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This is a topic I love to talk about, I mean why do people just automatically assume they are going to do a fully amortized loan (i.e. pay principal and interest)? The answer: that’s the way it’s always been done. Most owners don’t even consider the possibility of paying interest only. There are 2 main reasons why I think you should consider thinking outside the box and looking at your investment through a bit of a different lens.

  1. More cashflow.
    This is the most obvious reason. I suspect the reason you bought an investment property is because you are looking for passive income. After all, investments are supposed to provide a return on your hard-earned dollars, why not maximize the cash you physically get? There are the rare cases that while some people are looking for cash flow, they make so much income from their day job that they need write offs and cash flow is more important for retirement. Even for those people, I still say consider interest only, you can’t write off principal reduction on your taxes so may as well have some extra cash to put to work for you.
  2. Principal reduction is minimal.
    If you go with a fully amortized loan, about 30% of your payment goes toward principal reduction and it *very* gradually increases each month. It’s not until about year 12 that principal reduction becomes greater than the interest portion of the payment (and its highly unlikely you’ll ever keep a loan that long not to mention very few lenders offer more than a 10-year fixed). In addition, think about how useful the extra cash in hand could be. How much money could you make re-investing those funds? Say you get a $1,000,000 mortgage at 4%. The difference between a fully amortized payment and an interest only payment is $1,440.82 per month or $17,289.84 per year. Over 5 years, that is more than $86,000.

I’m a big fan of leverage. Now that doesn’t mean I think you should throw caution to the wind and over-leverage yourself. This may not be right for every investor on every deal but you also need to consider the reasons this may be the right decision for you. Your down payment is your principal reductionand you are looking for a return on those dollars invested.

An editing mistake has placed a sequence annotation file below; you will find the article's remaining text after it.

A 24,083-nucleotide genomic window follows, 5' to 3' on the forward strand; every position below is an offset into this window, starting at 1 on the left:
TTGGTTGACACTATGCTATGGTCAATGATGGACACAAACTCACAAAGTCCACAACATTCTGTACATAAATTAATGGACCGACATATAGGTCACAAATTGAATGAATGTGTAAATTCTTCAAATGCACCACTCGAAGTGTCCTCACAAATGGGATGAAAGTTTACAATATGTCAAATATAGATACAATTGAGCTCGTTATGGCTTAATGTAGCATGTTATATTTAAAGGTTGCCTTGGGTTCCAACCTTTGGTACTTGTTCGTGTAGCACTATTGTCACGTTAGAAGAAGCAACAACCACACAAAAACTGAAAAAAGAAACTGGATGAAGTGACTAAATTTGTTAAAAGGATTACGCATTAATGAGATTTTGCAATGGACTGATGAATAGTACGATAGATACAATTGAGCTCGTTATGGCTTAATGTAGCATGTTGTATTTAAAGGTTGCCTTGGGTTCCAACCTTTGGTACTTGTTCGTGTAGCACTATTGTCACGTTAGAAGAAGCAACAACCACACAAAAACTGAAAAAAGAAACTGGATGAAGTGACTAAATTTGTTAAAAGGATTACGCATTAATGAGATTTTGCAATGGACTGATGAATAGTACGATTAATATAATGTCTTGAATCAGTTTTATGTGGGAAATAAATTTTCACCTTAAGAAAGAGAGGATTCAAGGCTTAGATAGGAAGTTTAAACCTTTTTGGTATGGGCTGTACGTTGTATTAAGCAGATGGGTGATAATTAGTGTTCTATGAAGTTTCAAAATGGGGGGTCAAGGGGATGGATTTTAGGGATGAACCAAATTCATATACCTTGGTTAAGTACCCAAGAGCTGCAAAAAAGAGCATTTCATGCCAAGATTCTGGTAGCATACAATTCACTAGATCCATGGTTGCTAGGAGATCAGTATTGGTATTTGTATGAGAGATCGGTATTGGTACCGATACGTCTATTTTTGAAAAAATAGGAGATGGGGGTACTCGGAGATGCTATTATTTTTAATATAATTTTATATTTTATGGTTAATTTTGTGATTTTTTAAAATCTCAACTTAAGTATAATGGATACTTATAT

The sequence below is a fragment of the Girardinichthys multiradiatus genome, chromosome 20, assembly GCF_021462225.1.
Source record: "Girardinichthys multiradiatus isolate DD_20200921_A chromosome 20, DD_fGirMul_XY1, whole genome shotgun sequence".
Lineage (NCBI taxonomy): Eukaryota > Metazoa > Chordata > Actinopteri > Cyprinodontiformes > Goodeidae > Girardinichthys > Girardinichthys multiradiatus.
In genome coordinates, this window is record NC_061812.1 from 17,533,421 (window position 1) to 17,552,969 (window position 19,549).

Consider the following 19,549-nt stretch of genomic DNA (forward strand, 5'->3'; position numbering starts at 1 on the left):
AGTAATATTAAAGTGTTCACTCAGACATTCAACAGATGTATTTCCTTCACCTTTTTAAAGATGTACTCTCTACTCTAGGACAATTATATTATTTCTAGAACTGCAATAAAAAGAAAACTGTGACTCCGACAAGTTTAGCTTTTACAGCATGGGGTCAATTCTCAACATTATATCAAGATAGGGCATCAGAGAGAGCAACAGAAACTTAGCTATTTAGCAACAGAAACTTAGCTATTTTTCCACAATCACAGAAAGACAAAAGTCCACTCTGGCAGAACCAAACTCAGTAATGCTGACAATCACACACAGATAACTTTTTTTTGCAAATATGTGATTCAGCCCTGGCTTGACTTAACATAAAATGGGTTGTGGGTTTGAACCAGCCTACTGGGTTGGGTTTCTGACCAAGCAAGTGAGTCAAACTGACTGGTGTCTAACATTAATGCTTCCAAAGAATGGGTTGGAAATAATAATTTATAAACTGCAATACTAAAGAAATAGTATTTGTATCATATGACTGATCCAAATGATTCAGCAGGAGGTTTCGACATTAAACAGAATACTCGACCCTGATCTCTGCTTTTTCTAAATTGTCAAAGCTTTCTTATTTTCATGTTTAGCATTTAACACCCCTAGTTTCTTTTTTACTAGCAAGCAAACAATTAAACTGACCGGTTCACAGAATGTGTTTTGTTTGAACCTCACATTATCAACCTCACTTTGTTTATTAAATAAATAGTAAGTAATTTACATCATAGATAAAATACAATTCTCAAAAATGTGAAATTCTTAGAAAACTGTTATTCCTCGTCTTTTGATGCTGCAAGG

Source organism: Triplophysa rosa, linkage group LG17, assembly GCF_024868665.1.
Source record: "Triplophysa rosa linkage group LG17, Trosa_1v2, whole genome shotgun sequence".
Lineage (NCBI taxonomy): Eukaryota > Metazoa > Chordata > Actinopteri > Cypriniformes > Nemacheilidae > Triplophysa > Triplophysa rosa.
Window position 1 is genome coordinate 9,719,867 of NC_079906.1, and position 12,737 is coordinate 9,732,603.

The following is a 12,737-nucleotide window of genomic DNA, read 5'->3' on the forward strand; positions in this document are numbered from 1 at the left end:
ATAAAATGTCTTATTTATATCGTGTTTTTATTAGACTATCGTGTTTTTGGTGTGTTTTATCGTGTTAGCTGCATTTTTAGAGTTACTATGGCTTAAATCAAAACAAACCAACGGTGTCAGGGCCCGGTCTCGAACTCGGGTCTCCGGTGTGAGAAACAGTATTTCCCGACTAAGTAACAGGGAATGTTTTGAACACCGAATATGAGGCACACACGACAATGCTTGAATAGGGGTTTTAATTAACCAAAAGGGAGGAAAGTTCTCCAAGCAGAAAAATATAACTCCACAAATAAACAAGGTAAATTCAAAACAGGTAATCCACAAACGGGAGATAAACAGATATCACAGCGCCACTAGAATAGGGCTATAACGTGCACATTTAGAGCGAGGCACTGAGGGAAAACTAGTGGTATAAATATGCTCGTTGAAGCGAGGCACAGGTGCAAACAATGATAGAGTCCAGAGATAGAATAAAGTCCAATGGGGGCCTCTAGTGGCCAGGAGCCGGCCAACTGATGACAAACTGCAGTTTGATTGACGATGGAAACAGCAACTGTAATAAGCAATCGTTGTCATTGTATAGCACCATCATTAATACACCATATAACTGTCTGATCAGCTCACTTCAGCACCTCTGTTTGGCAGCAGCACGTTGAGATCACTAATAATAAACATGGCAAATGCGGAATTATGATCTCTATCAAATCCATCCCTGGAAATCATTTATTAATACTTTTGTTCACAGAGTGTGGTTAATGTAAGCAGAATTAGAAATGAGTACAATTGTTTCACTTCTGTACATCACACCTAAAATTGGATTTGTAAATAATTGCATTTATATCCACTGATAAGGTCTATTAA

The question is, 

“Do you want to use that return on investment to pay down your loan or could those funds be put to better use elsewhere?”

Perhaps you need to invest money into your property to renovate. Having an interest only payment will help recoup the cost of those capital improvements. This will increase your property value thus increasing your equity. Maybe you want to buy other property, pay down more expensive debt (i.e. credit cards), there are really many factors to consider and you want to consider your full financial picture before committing to a loan.

Now, not all lenders are keen on interest only. In fact, some don’t offer it at all and many that do offer a maximum of 3-5 years of interest only. As an example, if you have a 7-year fixed, the loan may convert to principal and interest after 3-5 years. There are, however, some options for full-term interest only financing.

I would love to hear your feedback. Do you have interest only loans or have you ever considered it? If you are buying or refinancing your commercial or multifamily property and have questions, reach out and see how you can maximize your investment through getting the right loan to fit your goals.

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